I was 11, when I saw my first UFO

I just finished watching the documentary, Curse of the Man Who Sees UFOS and all I can say is, “There but for the grace of God, go I.”

I was around 11 when I first started seeing UFOS.

We had just moved into a shitty shoebox of a house, 800 square feet, no air conditioning, wall heaters that were likely to burn the house down than keep us warm. That winter, we slept in our clothes, wrapped inside sleeping bag, under bedcovers. We kept a plastic cup on by the tub to scoop up cockroaches as they floated up from beneath the bathmat when we took baths. I remember killing a rat the size of a small cat in the kitchen. Our neighbors were a religious family. The oldest brother and sister used to sneak inside the tent my sister and I had in the backyard and make out in it. Further down the road, there were addicts and sex workers. Fights and gunshots were common.

And that was just the chaos outside.

Inside, my family was starting down a very dark road. Mom and Dad started using pot and drinking heavily. They were bankrupt, I later learned. Working 40 hours a week but making barely enough to cover costs of living. There were lots of Hamburger Helper dinners and mayonnaise sandwiches for lunch. Poverty is like cancer, make no doubts about that. It’ll destroy everything.

And then there was me, on the brink of puberty. In the midst of a biological chaos of my own. I started my period, got breasts, all while my parents were smoking pot and fucking in the front room and I tried my best to keep my little sister from watching it.

I was a very lonely kid. Anxious, nervous, constant stomachaches.

And that’s when I started seeing the lights in the skies.

I stole money (that’s another story for another time) and used the stash of quarters to buy UFO magazines from Tradewinds, a convenience store/fish and bait shop down the road. I loved those pulpy pieces of trash. I didn’t just read them. I devoured them. They were my Bible. Back then, I still had a child’s belief that books were sacred. If it were printed, that made it true.

And, God, did I need it to be true.

The Space Brothers. That’s what I called them. They were just lights in the skies. Just lights. I never saw metallic ships or anything like that. Just lights. I remember watching them zig zag across the night sky like Junebugs on a string. I remember once, telling everyone to start acting crazy to see what it would do. The light actually stopped, as if confused to our antics and when I pointed and shouted, “LOOK!” it zoomed away.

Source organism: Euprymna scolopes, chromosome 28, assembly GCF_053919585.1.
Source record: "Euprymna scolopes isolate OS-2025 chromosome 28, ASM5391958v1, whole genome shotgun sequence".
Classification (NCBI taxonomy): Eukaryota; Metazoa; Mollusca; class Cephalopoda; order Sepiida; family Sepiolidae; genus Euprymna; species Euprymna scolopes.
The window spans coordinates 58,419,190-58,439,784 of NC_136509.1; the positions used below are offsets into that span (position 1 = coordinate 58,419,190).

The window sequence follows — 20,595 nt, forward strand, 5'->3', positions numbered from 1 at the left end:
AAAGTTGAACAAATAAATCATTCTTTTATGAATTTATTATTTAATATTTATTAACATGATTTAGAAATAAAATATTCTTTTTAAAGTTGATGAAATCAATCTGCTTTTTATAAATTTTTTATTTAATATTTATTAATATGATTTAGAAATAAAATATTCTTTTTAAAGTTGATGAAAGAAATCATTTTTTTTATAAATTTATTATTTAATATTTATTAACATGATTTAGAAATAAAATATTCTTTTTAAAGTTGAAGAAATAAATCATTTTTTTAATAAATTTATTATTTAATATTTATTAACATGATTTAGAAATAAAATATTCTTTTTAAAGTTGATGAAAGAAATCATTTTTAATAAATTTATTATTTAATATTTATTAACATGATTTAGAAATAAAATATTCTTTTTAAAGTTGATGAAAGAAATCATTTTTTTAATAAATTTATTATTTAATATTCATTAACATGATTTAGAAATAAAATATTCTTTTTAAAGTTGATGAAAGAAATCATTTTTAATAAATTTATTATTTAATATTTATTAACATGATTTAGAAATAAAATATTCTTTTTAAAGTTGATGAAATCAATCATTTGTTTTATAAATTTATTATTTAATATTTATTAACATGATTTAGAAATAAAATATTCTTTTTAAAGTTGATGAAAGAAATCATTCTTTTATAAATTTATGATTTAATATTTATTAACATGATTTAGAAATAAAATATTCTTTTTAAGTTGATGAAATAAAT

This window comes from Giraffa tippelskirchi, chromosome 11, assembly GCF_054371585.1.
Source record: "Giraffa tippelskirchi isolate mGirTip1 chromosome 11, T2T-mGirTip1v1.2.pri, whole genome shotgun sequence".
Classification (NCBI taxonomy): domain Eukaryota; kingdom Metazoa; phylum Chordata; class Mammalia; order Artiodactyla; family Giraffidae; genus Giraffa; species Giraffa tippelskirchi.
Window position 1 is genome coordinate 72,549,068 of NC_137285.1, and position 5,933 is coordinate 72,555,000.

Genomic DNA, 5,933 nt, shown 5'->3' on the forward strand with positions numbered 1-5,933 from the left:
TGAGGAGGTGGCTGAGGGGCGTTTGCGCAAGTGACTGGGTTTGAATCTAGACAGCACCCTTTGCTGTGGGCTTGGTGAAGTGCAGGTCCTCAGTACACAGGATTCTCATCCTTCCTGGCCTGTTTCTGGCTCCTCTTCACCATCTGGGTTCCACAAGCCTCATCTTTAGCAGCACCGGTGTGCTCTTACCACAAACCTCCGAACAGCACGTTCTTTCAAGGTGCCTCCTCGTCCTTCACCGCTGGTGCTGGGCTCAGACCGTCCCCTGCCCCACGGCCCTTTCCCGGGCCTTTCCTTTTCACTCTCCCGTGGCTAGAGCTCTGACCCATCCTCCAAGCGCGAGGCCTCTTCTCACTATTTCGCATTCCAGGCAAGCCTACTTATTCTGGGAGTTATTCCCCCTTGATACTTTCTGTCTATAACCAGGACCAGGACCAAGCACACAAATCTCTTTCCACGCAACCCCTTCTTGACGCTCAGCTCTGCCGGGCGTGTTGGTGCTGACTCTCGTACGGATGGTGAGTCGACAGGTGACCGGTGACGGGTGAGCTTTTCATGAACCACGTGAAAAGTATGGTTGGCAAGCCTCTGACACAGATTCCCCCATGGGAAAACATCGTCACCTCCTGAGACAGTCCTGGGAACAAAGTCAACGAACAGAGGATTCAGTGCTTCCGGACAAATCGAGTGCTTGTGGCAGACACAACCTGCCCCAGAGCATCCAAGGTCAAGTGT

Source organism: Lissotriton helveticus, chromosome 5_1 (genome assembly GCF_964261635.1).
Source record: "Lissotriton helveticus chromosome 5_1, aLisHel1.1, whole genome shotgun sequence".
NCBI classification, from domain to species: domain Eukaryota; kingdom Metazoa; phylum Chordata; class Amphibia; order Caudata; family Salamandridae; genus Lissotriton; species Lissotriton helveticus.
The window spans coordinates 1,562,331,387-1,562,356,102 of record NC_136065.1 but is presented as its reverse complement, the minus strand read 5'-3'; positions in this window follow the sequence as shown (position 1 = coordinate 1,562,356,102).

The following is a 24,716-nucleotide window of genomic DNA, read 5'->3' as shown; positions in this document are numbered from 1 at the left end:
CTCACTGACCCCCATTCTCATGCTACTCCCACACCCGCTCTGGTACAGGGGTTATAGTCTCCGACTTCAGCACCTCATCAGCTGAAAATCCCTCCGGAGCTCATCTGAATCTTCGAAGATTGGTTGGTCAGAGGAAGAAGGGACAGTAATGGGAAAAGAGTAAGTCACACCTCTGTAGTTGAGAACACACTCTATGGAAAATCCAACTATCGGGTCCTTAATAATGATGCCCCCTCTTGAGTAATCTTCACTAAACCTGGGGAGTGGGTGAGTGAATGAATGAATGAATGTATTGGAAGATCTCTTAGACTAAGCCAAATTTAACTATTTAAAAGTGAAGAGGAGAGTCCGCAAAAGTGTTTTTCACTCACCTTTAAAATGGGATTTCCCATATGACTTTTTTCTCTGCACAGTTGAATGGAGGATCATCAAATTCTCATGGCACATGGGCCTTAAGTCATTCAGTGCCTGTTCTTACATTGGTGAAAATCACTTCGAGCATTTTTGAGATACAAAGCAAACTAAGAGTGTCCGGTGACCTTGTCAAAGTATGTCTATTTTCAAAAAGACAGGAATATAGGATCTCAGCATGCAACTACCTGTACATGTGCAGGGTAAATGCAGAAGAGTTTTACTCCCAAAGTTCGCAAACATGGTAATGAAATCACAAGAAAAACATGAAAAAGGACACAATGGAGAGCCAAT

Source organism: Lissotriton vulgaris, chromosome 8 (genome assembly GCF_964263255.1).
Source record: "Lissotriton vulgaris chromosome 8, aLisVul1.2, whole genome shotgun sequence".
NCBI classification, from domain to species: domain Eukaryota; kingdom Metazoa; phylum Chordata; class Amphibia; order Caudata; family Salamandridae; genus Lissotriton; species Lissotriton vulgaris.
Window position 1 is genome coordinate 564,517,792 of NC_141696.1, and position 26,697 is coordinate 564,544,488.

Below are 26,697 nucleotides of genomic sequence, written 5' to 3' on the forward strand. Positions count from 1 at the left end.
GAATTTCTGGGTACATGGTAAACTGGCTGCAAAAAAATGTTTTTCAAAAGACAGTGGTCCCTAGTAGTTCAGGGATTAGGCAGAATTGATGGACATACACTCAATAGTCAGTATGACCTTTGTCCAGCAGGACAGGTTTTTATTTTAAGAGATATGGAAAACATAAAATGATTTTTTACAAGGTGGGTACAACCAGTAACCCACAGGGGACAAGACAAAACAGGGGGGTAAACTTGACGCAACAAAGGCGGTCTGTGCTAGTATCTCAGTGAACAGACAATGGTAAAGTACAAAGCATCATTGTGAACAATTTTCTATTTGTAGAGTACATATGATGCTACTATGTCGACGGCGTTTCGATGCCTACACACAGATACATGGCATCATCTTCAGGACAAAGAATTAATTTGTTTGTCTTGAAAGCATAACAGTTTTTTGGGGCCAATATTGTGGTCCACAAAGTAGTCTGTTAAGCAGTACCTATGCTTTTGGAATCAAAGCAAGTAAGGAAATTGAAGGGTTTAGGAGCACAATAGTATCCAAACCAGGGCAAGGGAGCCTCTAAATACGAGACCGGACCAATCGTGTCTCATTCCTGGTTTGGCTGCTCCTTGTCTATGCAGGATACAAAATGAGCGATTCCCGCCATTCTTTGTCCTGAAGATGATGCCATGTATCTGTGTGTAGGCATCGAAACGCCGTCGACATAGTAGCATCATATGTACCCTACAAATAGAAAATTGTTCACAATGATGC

Oh, yeah. It wasn’t just me. My sister and my cousin who stayed with us sometimes also saw them. Or at least, they said they did. I don’t know if they remember it the same way. More than likely, they saw them because I saw them.

Then, they bled over to other parts of my life. I started seeing the lights other places.

The school district I was zoned for sucked so we lied and used a family member’s address so I could keep attending school where I had been going before the move. That also meant I had to have a babysitter and catch a bus to go to school.

Every morning, as I would climb onto the bus, I’d look over my left shoulder and look up into the sky. There was a light. It made me feel important, protected, not alone.

As time went on, I would still see the Space Brothers. Usually when I was somewhere and felt out of my element, like on a date that wasn’t going well or out with people that I didn’t really connect with, I could look up and there they’d be. A light in the sky. My own cosmic posse.

I don’t remember when I stopped seeing them. Perhaps, when I stopped needing them. Or, more likely, these invisible compadres took on other forms, other obsessions that tried to fill the lonely hole inside of me.

I don’t know.

But, what I do know is that, for the grace of God, I am not a middle aged, beer bellied, cackling, white haired man, on a documentary, screaming at the sky, looking for friends.



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